Inner Independence and Individuation
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I describe my visit with Swami P in Incendiary Person in the High Desert Carnival. Here's an excerpt:
Imagine a Yoda who wore only orange, but with no Jedi powers (at least that I was shown), and instead of growing up on Dagobah, he grew up as Jew in the Bronx and went to my alma mater, the Bronx High School of Science, followed by Harvard. If you substitute "yogi" for "Yoda" in the previous sentence, then the description becomes completely literal.

Never one to infringe on Lucas Film copyrighted material, this sixty-six year old Yoda-like mystic calls himself, "Swami P" Swami P speaks not of "radical self-reliance" or other grandiose phrases as he mixes homegrown vegetables into Yoda-like stews. His cabin is at 10,300 feet, he grows and forages a lot of his food, procures his own fire wood, and when he's snowed in for several months he has no ability to communicate with the outside world, can't even plant a holographic distress message into a smuggled droid. The first several years of his quarter century of being a winter hermit was spent with no cabin, he lived in a cave at 12,000 feet.
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According to the I Ching, you have only one obligation in life — to get your relationship to yourself right. Do that and your relations to sex, time, money, power, food, body, career, society, the cosmos, etc. will all be as good as outer conditions allow. Omit, distort or neglect any part of your relationship to yourself and all those other relationships are accordingly skewed, diminished or lost. Working toward the empowered stance of inner independence and androgynous inner wholeness makes you as effective as possible in the outer world. For example, if you are a martial artist trying to survive an attack by multiple assailants, your primary responsibility is managing your relationship to your own body and its movement through space and time. Mastering your relationship to your own body gives you the maximum chance of defending yourself from the bodies of the attackers. Any flaws in your relationship to your own body diminish your chances of surviving the attack.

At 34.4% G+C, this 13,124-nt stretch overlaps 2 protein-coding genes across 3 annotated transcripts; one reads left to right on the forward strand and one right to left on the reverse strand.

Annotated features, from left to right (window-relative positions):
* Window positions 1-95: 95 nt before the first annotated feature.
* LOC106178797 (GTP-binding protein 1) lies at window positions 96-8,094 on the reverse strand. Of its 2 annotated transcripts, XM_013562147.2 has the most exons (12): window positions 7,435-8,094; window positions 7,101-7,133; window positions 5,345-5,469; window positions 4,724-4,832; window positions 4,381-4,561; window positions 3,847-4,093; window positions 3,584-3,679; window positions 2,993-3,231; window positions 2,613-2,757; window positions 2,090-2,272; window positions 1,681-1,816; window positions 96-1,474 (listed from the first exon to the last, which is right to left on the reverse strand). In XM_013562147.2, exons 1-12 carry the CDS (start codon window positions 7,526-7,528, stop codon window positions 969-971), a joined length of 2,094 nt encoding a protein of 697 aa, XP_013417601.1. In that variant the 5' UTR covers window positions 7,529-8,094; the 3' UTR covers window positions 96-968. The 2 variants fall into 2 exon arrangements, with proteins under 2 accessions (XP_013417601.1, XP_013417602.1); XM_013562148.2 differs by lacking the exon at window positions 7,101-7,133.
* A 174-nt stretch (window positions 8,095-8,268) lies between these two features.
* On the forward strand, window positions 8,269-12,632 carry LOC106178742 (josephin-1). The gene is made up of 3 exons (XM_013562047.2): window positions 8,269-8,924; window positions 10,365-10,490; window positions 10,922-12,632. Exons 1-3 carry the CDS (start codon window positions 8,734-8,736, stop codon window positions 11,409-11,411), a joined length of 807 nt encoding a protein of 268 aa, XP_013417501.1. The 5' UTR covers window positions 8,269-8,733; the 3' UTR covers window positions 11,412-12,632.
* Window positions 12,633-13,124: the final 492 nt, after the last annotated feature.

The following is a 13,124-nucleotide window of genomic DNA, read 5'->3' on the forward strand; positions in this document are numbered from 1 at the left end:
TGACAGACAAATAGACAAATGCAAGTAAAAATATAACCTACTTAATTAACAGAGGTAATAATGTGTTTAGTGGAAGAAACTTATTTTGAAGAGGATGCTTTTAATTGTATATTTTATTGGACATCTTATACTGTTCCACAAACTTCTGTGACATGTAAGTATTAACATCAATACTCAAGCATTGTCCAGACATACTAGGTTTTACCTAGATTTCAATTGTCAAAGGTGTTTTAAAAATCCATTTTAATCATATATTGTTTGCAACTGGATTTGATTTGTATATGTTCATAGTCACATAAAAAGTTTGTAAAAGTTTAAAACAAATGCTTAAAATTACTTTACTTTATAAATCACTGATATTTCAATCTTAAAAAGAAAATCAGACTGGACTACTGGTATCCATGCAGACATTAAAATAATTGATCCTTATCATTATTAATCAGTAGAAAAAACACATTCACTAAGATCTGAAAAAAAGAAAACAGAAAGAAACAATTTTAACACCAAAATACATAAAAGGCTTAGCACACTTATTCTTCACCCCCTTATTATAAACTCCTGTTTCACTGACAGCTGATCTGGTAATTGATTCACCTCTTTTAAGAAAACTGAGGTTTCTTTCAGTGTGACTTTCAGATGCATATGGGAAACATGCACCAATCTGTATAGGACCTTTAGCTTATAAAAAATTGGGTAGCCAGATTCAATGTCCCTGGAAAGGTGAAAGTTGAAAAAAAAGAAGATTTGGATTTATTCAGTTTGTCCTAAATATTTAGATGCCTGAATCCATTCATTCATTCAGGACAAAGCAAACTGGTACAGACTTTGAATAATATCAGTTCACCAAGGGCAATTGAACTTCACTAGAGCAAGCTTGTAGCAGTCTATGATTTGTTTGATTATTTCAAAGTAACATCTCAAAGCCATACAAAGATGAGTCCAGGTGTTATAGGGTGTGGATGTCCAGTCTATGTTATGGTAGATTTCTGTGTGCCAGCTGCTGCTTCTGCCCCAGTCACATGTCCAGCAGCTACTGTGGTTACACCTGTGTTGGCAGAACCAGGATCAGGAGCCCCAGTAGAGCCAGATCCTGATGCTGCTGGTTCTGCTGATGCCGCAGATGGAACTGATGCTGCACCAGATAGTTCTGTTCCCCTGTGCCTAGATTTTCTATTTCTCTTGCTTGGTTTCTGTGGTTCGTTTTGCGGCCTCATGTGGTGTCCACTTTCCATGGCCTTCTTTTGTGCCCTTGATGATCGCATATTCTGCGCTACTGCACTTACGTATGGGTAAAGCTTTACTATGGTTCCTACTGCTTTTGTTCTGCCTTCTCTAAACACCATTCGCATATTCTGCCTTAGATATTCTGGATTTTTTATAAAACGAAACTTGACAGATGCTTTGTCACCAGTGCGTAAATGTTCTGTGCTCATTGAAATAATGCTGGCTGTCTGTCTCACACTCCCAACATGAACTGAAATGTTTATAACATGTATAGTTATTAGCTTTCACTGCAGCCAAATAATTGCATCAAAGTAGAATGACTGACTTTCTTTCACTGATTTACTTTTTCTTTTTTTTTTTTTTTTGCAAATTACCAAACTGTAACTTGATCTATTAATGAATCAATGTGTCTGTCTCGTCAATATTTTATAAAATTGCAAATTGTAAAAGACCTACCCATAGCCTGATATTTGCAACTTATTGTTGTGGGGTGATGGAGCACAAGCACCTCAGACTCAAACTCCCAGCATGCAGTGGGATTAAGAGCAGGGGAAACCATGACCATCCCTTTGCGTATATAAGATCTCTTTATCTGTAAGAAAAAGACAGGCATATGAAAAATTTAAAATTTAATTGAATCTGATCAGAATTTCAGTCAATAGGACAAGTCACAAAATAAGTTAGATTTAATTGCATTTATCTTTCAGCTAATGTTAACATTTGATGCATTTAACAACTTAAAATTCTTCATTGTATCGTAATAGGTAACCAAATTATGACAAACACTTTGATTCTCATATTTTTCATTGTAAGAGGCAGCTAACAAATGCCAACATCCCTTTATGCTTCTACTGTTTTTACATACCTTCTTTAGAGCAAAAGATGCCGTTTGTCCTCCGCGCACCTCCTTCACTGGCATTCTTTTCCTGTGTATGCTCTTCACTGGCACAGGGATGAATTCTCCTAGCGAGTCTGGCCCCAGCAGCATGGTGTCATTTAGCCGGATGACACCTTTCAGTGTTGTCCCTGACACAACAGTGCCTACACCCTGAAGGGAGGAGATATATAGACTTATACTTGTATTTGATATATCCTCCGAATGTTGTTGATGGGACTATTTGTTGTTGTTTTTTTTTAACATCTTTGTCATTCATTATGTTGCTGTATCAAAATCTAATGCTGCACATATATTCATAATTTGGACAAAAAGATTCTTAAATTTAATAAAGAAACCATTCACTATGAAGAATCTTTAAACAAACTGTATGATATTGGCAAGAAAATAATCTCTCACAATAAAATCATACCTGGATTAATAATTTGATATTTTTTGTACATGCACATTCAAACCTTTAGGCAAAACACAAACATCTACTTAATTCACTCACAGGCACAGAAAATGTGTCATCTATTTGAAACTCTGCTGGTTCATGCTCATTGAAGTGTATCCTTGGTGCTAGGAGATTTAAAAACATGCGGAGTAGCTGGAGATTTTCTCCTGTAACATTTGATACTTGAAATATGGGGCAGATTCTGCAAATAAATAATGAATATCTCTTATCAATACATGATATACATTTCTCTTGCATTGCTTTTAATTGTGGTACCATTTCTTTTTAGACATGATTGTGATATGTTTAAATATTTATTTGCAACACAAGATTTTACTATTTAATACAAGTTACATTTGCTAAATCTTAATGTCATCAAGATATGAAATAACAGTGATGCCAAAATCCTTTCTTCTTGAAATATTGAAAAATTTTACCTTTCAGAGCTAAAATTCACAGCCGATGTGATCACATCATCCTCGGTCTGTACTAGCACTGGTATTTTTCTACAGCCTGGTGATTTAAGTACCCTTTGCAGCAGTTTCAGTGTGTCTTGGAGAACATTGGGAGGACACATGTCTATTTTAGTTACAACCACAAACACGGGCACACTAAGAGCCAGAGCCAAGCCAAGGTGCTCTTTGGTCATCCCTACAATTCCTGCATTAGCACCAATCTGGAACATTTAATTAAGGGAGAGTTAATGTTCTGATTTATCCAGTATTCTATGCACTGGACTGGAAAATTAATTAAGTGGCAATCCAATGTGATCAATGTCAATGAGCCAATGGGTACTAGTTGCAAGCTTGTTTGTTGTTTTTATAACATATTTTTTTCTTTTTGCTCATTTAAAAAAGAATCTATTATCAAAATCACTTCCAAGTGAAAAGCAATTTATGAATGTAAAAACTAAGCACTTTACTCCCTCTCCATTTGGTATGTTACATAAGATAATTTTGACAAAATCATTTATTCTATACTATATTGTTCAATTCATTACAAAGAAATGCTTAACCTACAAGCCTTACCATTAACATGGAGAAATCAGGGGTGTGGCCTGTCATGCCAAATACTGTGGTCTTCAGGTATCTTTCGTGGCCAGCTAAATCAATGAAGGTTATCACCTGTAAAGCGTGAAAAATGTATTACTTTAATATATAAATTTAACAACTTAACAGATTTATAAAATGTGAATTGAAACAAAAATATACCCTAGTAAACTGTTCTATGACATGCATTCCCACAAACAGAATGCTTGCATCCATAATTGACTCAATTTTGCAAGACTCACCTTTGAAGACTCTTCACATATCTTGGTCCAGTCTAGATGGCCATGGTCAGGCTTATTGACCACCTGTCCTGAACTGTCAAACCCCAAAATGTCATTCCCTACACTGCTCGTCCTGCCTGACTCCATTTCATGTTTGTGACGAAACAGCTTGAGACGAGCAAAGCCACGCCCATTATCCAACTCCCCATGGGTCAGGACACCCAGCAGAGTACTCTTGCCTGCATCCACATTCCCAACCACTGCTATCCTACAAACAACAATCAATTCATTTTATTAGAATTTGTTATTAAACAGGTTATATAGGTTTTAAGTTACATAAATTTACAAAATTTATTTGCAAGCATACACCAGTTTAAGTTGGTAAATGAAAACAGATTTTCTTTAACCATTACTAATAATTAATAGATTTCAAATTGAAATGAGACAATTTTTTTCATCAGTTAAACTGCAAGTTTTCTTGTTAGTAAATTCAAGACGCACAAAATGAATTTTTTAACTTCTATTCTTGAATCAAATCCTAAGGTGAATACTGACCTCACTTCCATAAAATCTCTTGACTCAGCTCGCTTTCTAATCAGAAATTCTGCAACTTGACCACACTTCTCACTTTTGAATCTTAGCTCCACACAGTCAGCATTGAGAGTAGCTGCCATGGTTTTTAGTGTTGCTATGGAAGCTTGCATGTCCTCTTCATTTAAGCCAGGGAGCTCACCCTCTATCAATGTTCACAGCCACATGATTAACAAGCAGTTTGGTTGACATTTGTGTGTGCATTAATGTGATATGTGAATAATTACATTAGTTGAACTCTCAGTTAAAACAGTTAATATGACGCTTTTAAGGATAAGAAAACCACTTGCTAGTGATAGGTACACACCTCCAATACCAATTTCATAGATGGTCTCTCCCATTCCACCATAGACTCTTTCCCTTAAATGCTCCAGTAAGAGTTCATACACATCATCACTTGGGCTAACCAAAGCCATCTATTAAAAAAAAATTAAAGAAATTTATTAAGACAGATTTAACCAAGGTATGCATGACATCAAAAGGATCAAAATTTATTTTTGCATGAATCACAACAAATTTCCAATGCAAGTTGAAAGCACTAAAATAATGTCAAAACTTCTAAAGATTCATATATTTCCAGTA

Yes, we are all interdependent in many ways, and it can be fascinating and fulfilling to be with others, but we must also be inwardly independent and disentangle our emotional/psychological/spiritual equilibrium from the instabilities of the outer world.

Find the peace and power of staying inside your circle of influence. The center of your circle of influence is you, especially your psyche, the one sovereign domain where you can be sure of having influence. Unless you are paralyzed, the movements of your body are also within your circle of influence. But even if you are a gifted athlete, the movements of your body must operate within relatively narrow parameters of biomechanical possibility. For example, no matter how much you focus your will, you are not able to run a two minute mile. Your mind, however, has far, far wider parameters of possibility, and is an incredibly powerful force inside your circle of influence.

Outside of your circle of influence, according to Steven Covey, is your circle of concern. The circle of concern is everything you worry about, but many of those things are outside of your ability to take direct action. The circle of influence is what you can take direct action on or affect right now. The most effective people are putting their energy into the circle of influence and not so much into the circle of concern where direct action cannot be taken.

The empowered stance of inner independence means that you recognize your inner wholeness and focus on life-affirming engagement with your circle of influence.
For more on the centrality of your relationship to yourself:
Casting Precious into the Cracks of Doom — Androgyny, Alchemy, Evolution and the One Ring

If romantic desires are compromising your inner independence read:

Lessons for an Entity Incarnating as a Mammal

See: Stop the Hottie!

Confessions of a Self Aware Starship